After months of stay-at-home orders, cities and businesses are beginning to reopen. Unfortunately, many sectors of the economy have yet to face the effects of the past several months. However, through this climate of uncertainties, multifamily investments have remained stable.

Supported By History

Multifamily investments have a history of standing strong despite economic storms. In the past two recessions, multifamily units outperformed office and industrial spaces. The rent decline after the 2001 recession was comparatively minimal for the multifamily market. Additionally, the multifamily sector had the most rapid post-recession rent recovery.

After the 2008 recession, there was a decline in homeownership. The demand for single-family homes also waned. These trends have boosted the multifamily market for more than a decade. 

Over the past several quarters, the market has predicted a downturn. Industry experts have been prepared for the inevitable shift. Those in the multifamily sector have the confidence that the industry will bounce back.

Effects of The Pandemic

The industry expects a dip in occupancy. Many experts believe that the pandemic will not be a multi-year event. Multifamily investments can react to short-term changes and long-term recovery. Although COVID-19 has affected multifamily investments, the sector will likely be resilient. 

Demographic trends have favored multifamily investment demand. Moreover, a lot of businesses are operating remotely, so flexible shelter or renting remains desirable. Since mortgage approval remains challenging, recent graduates are continuing to turn to renting over ownership.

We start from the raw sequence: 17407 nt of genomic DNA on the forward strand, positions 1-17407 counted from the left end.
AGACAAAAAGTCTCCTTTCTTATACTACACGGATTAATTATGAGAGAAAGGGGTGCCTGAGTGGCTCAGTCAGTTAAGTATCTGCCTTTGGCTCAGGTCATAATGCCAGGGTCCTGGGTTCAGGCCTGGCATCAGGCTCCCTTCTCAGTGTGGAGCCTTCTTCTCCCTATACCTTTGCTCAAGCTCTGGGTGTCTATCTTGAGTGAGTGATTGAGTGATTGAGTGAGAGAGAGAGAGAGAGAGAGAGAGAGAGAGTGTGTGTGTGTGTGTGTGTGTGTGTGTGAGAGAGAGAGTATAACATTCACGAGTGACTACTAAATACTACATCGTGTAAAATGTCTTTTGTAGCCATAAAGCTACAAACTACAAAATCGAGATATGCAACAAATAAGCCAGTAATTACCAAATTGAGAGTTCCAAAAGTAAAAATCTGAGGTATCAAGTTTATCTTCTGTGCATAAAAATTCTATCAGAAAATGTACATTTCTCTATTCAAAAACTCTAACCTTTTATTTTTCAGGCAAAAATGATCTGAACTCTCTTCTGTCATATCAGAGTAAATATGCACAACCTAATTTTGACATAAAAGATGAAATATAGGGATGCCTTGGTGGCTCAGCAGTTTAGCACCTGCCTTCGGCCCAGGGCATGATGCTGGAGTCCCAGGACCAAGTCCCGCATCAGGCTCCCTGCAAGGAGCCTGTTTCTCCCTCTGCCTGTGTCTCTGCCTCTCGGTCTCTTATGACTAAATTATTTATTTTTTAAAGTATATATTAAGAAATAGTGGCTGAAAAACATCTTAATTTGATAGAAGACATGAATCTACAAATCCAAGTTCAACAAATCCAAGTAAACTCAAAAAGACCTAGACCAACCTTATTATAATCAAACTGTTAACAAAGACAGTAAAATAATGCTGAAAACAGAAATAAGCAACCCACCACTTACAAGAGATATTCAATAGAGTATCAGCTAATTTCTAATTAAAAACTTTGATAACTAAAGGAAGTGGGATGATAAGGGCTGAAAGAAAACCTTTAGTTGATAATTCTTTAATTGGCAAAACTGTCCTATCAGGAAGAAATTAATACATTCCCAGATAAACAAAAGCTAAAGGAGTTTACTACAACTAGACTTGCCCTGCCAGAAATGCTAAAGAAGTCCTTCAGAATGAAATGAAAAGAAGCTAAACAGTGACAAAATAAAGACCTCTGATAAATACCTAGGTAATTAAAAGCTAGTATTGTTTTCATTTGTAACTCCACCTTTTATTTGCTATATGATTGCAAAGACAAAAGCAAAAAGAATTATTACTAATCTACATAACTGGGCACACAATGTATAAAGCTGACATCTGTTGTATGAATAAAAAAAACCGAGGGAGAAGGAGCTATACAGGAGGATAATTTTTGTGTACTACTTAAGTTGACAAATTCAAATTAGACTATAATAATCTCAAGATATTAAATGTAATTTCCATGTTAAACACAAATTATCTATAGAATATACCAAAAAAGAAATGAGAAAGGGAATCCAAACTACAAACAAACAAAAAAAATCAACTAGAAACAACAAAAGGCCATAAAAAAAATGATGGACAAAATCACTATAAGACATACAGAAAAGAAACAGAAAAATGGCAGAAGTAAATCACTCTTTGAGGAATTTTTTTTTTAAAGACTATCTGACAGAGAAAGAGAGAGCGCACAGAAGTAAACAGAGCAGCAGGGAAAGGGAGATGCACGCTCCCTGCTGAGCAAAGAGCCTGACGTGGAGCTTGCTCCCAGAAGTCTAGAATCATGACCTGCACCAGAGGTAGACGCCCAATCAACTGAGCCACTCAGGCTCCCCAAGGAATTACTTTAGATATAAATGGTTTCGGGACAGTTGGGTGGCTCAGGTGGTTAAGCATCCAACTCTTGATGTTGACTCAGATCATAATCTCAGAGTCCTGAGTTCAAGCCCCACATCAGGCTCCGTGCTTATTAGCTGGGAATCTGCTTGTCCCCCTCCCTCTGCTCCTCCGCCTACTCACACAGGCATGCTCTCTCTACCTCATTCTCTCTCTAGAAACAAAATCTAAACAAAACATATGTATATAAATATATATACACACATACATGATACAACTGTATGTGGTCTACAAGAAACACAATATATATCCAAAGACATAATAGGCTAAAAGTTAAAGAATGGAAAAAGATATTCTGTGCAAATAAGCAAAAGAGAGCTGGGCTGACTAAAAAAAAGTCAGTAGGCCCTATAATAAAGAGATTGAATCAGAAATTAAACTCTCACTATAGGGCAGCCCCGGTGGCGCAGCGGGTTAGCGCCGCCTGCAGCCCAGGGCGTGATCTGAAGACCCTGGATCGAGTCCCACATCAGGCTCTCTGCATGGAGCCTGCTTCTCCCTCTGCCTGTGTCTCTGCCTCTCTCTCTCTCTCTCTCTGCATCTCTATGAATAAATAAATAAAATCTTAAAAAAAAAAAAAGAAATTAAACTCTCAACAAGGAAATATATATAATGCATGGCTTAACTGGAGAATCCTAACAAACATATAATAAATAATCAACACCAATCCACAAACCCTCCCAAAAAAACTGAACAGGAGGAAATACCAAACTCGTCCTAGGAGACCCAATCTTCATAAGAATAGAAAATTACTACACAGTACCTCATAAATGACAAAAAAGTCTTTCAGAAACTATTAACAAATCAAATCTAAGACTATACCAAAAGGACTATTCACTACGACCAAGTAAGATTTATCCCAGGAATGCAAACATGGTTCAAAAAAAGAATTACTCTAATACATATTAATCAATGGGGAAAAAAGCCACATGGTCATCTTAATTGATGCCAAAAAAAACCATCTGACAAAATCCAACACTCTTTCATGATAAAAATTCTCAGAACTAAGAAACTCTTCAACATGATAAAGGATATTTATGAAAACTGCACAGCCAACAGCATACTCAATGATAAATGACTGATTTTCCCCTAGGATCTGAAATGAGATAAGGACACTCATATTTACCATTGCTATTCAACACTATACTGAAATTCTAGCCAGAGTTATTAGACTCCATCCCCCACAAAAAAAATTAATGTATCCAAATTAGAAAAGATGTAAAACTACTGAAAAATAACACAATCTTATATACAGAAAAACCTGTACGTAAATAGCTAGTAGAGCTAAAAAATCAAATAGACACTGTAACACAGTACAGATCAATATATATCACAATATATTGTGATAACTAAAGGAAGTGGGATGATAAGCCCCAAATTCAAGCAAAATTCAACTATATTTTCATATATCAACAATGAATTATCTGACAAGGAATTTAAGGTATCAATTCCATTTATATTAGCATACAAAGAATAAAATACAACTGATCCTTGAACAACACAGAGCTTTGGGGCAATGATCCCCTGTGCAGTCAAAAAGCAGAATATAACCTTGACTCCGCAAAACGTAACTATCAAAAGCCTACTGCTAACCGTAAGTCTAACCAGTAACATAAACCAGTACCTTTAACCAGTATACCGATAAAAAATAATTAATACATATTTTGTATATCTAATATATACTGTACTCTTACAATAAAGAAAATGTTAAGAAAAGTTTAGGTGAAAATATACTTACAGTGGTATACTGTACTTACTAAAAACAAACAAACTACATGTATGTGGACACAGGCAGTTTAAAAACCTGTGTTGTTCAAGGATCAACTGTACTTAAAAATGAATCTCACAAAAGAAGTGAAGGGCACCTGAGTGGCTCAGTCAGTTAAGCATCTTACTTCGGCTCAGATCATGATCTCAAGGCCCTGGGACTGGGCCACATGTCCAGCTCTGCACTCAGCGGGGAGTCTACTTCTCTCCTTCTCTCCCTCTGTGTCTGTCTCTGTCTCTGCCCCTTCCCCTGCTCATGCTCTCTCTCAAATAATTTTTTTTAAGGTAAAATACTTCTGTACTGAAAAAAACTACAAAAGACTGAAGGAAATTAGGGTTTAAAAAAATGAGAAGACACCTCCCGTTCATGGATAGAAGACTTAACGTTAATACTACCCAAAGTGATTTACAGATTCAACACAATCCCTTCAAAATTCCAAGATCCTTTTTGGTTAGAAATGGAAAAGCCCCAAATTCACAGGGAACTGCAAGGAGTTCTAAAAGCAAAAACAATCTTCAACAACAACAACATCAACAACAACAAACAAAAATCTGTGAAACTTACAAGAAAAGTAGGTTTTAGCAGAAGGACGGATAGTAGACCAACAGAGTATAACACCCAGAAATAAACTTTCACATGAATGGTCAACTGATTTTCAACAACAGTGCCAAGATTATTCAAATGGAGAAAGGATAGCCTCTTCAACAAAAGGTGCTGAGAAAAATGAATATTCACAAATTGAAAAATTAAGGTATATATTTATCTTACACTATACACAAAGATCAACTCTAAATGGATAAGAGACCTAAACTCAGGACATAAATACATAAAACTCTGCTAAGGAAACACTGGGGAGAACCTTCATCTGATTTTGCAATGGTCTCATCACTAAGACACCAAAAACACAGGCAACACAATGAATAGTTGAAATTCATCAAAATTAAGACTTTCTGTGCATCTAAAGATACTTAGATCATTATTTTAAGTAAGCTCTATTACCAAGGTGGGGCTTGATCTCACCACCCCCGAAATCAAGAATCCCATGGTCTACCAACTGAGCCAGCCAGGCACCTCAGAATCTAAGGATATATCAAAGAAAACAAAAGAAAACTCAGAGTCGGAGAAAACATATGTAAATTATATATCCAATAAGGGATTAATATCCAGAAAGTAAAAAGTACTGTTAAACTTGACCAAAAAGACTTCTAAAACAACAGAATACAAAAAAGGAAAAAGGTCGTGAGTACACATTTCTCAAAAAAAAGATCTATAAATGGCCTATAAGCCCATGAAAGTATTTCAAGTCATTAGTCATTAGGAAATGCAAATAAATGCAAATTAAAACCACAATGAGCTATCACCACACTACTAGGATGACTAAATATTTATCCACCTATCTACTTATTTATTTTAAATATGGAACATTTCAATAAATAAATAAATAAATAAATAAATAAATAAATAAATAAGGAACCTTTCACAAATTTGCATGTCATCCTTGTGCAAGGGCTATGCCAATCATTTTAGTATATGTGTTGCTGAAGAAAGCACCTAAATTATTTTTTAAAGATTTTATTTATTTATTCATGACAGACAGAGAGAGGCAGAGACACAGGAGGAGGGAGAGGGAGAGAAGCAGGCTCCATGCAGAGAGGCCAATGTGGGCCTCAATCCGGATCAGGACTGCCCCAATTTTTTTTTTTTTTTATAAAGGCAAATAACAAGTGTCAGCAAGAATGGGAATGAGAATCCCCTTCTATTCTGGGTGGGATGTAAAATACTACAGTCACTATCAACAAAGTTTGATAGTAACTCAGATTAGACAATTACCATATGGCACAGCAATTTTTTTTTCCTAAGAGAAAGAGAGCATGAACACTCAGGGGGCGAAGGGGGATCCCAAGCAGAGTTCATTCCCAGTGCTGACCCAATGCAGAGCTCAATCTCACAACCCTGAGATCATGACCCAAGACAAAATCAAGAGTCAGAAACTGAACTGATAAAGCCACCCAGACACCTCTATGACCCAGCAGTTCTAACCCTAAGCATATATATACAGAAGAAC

People who rent Class A and B properties have managed to pay their rent through the stay-at-home orders. Most of these residents reside in luxury to mid-tier apartments and can work remotely from home. Apartments located near professional business centers have an easier time attracting renters.

Additionally, professionally managed properties can meet the needs of the remote workers. Apart from low-interest rates, apartment demand will increase, since more people are seeking stability. Properties with marketing and leasing technology have the advantage of retaining and attracting more renters. Currently, homeownership is a riskier endeavor for most. Thus, tenants who might have become homeowners may remain renters for now.

Although consumer spending is reducing and retailers are downsizing, people need homes. Throughout all economic cycles, the demand for homes is constant. As the economy tries to correct in 2020, investors should not be worried. Their multifamily investments are fairly safe when compared to other investments.